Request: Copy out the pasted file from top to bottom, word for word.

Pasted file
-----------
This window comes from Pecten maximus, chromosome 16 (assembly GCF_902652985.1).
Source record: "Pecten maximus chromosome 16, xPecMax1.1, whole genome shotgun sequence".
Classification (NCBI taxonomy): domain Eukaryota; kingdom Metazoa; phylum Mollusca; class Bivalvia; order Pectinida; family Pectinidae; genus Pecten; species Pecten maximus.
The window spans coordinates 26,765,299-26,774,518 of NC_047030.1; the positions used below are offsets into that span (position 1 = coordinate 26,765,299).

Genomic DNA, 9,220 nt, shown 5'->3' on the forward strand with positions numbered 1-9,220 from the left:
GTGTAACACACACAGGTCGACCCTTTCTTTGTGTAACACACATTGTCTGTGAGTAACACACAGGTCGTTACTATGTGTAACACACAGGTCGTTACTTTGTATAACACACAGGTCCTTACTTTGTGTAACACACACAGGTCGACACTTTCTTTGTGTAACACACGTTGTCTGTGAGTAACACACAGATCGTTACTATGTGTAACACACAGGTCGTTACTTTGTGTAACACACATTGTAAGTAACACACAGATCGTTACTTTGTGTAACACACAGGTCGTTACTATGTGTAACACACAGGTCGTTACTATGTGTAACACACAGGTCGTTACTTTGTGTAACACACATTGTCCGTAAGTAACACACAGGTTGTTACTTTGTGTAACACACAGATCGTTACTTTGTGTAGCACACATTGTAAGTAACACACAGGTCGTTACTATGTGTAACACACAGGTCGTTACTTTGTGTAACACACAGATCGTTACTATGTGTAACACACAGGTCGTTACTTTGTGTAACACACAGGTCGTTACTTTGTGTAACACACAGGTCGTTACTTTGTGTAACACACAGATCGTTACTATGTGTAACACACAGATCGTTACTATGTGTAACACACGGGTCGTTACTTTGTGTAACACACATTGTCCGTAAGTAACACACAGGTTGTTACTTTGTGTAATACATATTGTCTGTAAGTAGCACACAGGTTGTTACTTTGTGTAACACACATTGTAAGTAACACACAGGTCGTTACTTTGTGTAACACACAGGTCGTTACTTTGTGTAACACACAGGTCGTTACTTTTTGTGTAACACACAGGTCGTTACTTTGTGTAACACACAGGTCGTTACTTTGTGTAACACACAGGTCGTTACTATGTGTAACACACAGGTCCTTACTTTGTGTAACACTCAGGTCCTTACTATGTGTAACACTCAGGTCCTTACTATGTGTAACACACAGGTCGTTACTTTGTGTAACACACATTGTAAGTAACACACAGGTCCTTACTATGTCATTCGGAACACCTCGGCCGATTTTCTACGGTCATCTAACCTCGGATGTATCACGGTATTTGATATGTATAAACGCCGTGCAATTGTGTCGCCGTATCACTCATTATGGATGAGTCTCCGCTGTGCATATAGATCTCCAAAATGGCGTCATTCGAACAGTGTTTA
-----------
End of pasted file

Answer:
This window comes from Pecten maximus, chromosome 16 (assembly GCF_902652985.1).
Source record: "Pecten maximus chromosome 16, xPecMax1.1, whole genome shotgun sequence".
Classification (NCBI taxonomy): domain Eukaryota; kingdom Metazoa; phylum Mollusca; class Bivalvia; order Pectinida; family Pectinidae; genus Pecten; species Pecten maximus.
The window spans coordinates 26,765,299-26,774,518 of NC_047030.1; the positions used below are offsets into that span (position 1 = coordinate 26,765,299).

Genomic DNA, 9,220 nt, shown 5'->3' on the forward strand with positions numbered 1-9,220 from the left:
GTGTAACACACACAGGTCGACCCTTTCTTTGTGTAACACACATTGTCTGTGAGTAACACACAGGTCGTTACTATGTGTAACACACAGGTCGTTACTTTGTATAACACACAGGTCCTTACTTTGTGTAACACACACAGGTCGACACTTTCTTTGTGTAACACACGTTGTCTGTGAGTAACACACAGATCGTTACTATGTGTAACACACAGGTCGTTACTTTGTGTAACACACATTGTAAGTAACACACAGATCGTTACTTTGTGTAACACACAGGTCGTTACTATGTGTAACACACAGGTCGTTACTATGTGTAACACACAGGTCGTTACTTTGTGTAACACACATTGTCCGTAAGTAACACACAGGTTGTTACTTTGTGTAACACACAGATCGTTACTTTGTGTAGCACACATTGTAAGTAACACACAGGTCGTTACTATGTGTAACACACAGGTCGTTACTTTGTGTAACACACAGATCGTTACTATGTGTAACACACAGGTCGTTACTTTGTGTAACACACAGGTCGTTACTTTGTGTAACACACAGGTCGTTACTTTGTGTAACACACAGATCGTTACTATGTGTAACACACAGATCGTTACTATGTGTAACACACGGGTCGTTACTTTGTGTAACACACATTGTCCGTAAGTAACACACAGGTTGTTACTTTGTGTAATACATATTGTCTGTAAGTAGCACACAGGTTGTTACTTTGTGTAACACACATTGTAAGTAACACACAGGTCGTTACTTTGTGTAACACACAGGTCGTTACTTTGTGTAACACACAGGTCGTTACTTTTTGTGTAACACACAGGTCGTTACTTTGTGTAACACACAGGTCGTTACTTTGTGTAACACACAGGTCGTTACTATGTGTAACACACAGGTCCTTACTTTGTGTAACACTCAGGTCCTTACTATGTGTAACACTCAGGTCCTTACTATGTGTAACACACAGGTCGTTACTTTGTGTAACACACATTGTAAGTAACACACAGGTCCTTACTATGTCATTCGGAACACCTCGGCCGATTTTCTACGGTCATCTAACCTCGGATGTATCACGGTATTTGATATGTATAAACGCCGTGCAATTGTGTCGCCGTATCACTCATTATGGATGAGTCTCCGCTGTGCATATAGATCTCCAAAATGGCGTCATTCGAACAGTGTTTA